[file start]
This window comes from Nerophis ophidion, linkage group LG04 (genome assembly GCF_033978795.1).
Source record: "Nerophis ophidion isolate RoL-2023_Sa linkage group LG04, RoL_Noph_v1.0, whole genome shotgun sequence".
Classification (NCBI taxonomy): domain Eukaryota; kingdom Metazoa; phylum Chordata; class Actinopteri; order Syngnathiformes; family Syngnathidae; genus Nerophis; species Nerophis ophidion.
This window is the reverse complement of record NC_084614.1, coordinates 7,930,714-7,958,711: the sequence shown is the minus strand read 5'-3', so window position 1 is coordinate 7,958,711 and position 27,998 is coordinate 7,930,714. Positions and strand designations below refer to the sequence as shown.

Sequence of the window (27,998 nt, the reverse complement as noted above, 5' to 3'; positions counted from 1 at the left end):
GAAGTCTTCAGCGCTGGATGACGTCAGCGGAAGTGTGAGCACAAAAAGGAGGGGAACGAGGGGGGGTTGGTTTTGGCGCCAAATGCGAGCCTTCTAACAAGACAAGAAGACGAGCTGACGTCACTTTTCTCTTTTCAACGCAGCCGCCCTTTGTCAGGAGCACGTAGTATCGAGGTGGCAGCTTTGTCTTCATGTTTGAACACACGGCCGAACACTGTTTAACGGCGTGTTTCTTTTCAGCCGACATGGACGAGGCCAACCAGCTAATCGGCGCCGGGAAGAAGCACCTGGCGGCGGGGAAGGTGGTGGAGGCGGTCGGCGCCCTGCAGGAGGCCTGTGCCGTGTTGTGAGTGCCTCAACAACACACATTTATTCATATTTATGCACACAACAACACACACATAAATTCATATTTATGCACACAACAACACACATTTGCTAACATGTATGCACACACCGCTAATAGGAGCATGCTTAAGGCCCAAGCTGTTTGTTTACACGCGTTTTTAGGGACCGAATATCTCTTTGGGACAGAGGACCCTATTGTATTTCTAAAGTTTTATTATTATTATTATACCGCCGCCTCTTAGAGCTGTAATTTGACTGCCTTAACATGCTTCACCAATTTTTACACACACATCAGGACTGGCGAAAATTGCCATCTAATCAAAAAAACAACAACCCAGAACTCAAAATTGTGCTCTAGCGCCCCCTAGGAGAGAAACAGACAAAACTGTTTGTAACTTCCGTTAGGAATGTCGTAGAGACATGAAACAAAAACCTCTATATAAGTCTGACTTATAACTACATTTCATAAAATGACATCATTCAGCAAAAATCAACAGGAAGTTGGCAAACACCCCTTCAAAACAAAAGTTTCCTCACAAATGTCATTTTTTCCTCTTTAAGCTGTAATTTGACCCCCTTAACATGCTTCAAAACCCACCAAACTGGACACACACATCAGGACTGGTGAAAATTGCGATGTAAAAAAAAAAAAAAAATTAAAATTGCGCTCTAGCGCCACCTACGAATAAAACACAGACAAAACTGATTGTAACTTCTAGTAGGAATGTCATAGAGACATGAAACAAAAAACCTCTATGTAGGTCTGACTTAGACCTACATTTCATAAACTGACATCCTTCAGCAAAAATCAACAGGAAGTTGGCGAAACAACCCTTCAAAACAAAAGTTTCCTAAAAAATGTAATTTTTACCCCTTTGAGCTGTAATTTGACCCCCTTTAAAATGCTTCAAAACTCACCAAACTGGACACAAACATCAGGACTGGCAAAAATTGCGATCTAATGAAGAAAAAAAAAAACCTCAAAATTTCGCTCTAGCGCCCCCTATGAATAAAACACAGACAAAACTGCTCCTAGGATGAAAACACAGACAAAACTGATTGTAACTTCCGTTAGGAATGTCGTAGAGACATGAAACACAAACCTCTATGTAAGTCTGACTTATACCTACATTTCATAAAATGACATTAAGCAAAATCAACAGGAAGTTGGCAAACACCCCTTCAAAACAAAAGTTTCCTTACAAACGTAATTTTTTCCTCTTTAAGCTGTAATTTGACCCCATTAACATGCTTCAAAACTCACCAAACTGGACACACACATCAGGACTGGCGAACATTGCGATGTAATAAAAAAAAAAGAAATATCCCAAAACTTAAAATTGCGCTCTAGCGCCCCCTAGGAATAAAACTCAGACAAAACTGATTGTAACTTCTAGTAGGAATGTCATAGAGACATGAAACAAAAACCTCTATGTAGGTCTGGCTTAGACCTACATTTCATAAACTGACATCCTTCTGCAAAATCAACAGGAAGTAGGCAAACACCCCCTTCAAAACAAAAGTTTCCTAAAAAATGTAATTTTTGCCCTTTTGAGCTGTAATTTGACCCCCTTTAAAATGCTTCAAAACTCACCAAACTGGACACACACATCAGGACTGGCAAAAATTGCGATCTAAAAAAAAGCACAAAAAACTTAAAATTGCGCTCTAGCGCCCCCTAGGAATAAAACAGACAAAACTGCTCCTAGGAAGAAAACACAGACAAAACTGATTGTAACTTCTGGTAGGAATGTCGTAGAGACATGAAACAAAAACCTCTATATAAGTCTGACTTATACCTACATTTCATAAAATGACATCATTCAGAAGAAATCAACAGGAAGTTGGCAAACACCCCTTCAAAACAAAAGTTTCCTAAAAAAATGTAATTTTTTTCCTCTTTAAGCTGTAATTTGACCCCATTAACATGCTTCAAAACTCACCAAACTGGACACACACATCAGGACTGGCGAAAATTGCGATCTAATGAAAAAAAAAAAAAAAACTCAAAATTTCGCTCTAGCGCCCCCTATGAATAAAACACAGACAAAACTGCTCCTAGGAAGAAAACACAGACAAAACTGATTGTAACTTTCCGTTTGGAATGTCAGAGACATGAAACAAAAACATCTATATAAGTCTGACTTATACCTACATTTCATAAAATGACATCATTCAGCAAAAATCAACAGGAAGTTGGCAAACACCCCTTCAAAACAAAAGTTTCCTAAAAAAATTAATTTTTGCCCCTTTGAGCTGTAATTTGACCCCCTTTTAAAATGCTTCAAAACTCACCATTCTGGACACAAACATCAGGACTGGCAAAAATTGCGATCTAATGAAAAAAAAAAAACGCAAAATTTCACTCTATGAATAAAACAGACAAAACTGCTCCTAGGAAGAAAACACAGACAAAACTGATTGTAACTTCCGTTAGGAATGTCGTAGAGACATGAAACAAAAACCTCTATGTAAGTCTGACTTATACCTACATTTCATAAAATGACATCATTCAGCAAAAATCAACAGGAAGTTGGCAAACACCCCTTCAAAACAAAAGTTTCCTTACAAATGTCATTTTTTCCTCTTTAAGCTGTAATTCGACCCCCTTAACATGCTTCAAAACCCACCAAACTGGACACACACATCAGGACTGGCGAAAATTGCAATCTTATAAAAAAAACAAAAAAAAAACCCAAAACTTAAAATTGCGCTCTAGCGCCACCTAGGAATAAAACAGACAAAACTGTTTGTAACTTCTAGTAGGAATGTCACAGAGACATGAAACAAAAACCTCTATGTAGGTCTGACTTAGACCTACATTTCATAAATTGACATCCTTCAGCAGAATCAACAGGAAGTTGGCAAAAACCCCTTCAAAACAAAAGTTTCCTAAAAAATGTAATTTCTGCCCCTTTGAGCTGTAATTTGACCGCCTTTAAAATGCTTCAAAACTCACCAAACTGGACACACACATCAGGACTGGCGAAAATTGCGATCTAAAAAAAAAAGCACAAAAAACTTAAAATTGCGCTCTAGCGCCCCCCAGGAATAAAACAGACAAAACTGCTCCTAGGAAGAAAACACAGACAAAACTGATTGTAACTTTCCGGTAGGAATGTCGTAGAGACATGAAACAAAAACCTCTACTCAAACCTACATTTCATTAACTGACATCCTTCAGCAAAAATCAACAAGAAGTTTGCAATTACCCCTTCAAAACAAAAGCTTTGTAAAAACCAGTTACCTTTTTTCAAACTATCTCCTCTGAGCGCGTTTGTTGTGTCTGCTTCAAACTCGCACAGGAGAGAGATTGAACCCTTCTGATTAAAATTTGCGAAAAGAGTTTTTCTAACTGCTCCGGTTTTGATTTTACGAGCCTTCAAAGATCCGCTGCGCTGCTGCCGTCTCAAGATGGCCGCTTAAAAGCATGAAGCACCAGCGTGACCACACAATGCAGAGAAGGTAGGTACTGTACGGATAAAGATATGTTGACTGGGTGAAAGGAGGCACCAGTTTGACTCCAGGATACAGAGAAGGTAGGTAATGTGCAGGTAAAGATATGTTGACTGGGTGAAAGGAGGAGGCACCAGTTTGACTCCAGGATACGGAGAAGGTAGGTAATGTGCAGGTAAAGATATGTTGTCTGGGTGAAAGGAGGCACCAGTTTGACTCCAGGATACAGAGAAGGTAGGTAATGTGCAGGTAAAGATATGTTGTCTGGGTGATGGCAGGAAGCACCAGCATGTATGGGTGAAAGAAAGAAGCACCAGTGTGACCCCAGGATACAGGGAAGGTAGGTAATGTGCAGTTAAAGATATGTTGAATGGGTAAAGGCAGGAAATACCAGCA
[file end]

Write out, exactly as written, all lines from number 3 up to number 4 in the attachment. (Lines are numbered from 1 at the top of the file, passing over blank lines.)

Classification (NCBI taxonomy): domain Eukaryota; kingdom Metazoa; phylum Chordata; class Actinopteri; order Syngnathiformes; family Syngnathidae; genus Nerophis; species Nerophis ophidion.
This window is the reverse complement of record NC_084614.1, coordinates 7,930,714-7,958,711: the sequence shown is the minus strand read 5'-3', so window position 1 is coordinate 7,958,711 and position 27,998 is coordinate 7,930,714. Positions and strand designations below refer to the sequence as shown.